Synchrologic was founded in 1995 to provide component software that addresses two key technology problems for laptop users and remote sites that goes beyond functions for synchronizing email and PIM data:

Synchrologic has the goal of being committed to providing best-of-breed technologies in specialized domains, and to produce software toolkits which solve the difficult problems associated with deferred access data synchronization and data distribution for wireless and mobile workers between handhelds, servers, and laptops.

Synchrologic sells its software to packaged applications' vendors (OEM) and to corporate developers and works closely with the major database vendors to help propagate standards and maintain integration and support for the relevant technologies The company claims that all its software strictly adheres to industry standard protocols, methodologies, and programming interfaces. They also have committed support of open-standards, and to ensure that its products integrate with them as well as the range of development tools typically employed by enterprise system developers.

Visto Corporation

Visto Corporation was founded in August 1996 with the vision of providing mobile access to personal information via the web. In October 1997, the company introduced the Visto service to mobile professionals as a "virtual briefcase" to store email, files, address book, and bookmarks. Visto offerings allow mobile workers to access vital information with a web browser when they are away from home base. They aim to provide a quick way to cull files, email, web bookmarks, and contact information from a range of PIMs and store them on Visto's secure web server for later retrieval. Visto's client software provides an organized method of synchronizing PC data with data on Visto's web site.

Visto's foundation incorporates the ability to add new applications, and levels of encryption and secure authentication, as well as the ability to access data from behind firewalls.

Scheduled synchronization and replication of data across applications is also part of the Visto architecture. Visto uses Puma PIM synchronization technology.


ITA is a provider of developer components, primarily targeted at Visual Basic developers, used for database synchronization and replication for mobile applications when they cannot be connected to a network database. They aim to provide tools that help build applications to allow people to work online as well as offline. ITA does this with Active Server and ActiveX components (based upon COM/DCOM) which provide robust functionality for database synchronization and application-to-application data exchange. The tools are based on proprietary processes and techniques.

Aether Software

Aether Software is a division of Aether Systems (formerly Riverbed Technologies) offering a software solution to extend enterprise computing access to handheld devices. Their aim is to provide mobile computing software that connects business professionals with legacy, web-based, and other enterprise software and applications.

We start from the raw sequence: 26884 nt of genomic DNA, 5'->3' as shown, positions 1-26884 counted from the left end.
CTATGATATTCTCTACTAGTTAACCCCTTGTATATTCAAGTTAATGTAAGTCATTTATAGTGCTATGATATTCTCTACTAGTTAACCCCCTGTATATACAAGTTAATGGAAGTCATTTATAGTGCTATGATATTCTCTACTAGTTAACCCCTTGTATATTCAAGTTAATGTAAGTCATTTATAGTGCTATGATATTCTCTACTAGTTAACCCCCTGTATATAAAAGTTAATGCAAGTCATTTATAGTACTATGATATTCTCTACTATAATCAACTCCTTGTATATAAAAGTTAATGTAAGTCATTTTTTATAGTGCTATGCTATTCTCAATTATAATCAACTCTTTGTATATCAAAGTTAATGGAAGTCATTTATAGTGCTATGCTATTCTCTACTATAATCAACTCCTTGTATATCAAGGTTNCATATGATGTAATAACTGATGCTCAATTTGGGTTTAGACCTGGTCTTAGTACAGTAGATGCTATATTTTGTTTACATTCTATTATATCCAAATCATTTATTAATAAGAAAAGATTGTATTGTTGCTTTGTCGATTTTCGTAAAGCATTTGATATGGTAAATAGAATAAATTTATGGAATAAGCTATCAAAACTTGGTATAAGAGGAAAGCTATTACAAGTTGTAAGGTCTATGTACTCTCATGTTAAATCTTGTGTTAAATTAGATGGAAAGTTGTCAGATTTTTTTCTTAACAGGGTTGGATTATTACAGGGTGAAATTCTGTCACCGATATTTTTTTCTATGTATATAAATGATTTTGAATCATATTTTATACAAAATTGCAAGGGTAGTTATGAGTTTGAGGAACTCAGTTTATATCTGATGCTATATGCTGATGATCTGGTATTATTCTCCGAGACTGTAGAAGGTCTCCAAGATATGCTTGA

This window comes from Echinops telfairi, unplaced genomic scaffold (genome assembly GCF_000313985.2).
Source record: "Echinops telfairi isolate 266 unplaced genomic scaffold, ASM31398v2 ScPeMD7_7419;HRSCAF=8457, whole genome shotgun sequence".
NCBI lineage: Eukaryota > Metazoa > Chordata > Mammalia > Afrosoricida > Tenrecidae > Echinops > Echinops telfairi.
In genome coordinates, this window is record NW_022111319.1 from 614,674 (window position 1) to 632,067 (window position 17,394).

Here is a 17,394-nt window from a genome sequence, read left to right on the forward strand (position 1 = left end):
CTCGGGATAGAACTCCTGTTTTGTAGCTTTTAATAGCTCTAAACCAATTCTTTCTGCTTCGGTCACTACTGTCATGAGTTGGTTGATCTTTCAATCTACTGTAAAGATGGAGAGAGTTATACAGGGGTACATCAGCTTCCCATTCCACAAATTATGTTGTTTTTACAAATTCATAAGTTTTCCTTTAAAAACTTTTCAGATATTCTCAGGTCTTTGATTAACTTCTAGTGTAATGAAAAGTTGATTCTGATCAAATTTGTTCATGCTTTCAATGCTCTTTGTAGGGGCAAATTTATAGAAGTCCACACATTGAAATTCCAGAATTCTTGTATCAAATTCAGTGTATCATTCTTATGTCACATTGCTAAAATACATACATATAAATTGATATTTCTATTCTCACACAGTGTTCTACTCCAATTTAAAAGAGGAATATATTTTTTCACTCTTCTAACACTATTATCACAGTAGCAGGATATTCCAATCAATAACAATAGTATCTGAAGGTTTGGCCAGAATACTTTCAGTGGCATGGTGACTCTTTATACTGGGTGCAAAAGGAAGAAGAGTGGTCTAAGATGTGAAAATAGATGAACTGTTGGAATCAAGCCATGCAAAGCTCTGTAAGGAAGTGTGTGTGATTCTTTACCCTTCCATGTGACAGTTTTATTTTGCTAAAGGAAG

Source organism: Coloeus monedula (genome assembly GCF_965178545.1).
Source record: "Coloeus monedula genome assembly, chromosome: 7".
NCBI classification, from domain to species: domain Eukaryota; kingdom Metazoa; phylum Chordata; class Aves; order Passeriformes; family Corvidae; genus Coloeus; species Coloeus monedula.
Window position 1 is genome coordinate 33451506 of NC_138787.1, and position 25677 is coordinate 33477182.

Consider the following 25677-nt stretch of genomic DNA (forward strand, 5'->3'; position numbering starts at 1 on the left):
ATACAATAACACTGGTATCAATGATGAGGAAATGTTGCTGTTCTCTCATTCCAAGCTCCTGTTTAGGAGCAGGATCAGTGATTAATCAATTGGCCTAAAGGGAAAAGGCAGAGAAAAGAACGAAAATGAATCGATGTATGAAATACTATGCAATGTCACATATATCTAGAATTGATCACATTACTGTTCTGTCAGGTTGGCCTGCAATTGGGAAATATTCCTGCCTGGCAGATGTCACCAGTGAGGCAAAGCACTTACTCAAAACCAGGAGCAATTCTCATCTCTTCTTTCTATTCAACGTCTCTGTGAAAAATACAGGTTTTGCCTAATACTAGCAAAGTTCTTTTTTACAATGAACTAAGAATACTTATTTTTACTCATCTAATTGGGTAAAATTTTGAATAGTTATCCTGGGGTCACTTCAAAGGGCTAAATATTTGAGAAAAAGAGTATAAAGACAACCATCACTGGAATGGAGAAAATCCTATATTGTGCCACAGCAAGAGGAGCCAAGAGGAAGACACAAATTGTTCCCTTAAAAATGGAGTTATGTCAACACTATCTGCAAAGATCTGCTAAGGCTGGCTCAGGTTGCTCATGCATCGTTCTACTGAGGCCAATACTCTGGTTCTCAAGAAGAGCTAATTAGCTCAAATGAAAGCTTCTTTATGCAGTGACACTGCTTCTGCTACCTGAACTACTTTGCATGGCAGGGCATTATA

Extended Systems

Founded in 1984, Extended Systems products include functions for data synchronization as well as network print servers, wireless infrared connections, and other network facilities.

A Standards Initiative Emerges -SyncML

SyncML (Synchronization Mark-up Language) is a new industry initiative formed at the end of February 2000 by IBM, Lotus, Motorola, Nokia, Palm, Psion, and Starfish for developing and promoting an open universal standard for synchronizing data across different computer platforms, networks, and devices. SyncML is an XML-based data synchronization protocol supporting data synchronization (email, calendar, contact management information as well as enterprise data stored in databases, and web-based documents) while aiming to be open enough to accommodate new forms of content available in future. The SyncML Initiative is open for industry partners to join and assist in developing the specification. By mid-March more than 80 companies had signed up as members.

If engineered well, the SyncML specification should allow for interoperable wireless and wired data synchronization products across internal corporate servers, Internet web servers, personal computers and laptops, handhelds, palmtops, and other mobile devices, across platforms. The founding members of the SyncML Initiative are reported to have identified the following goals in their pursuit of a successful development and adoption of an industry-wide data synchronization standard:

The SyncML Initiative will build on existing standards such as XML, MIME, vCard, and iCalendar. The SyncML Initiative hopes to deliver the SyncML protocol specification later this year. This protocol aims to meet the resource constraints of mobile devices and wireless networks and will provide the extensibility to support a range of data types. The goal of the SyncML Initiative is to deliver the protocol in the future for formal adoption and maintenance by an established standards body. To enable adoption of the SyncML, the SyncML Initiative will deliver an architectural specification, two protocol specifications (SyncML representation protocol and SyncML synchronization protocol), bindings to common transport protocols, interfaces for a common programming language, and an openly available prototype implementation of the protocol.

Conclusion and Role of The Open Group

The Open Group should support the activities of the SyncML group.

The Mobile Management Forum should work closely with SyncML (and similar organizations) and the existing players in the market to ensure that the solutions fully meet the needs of users and integrate and interoperate effectively with the proposed Common Session Management Layer (CSML) work.

Furthermore, The Open Group should encourage close interaction between the Mobile Management Forum and SyncML, so that the corporate/government user community will fully appreciate and support initiatives to create an open interoperable data synchronization protocol.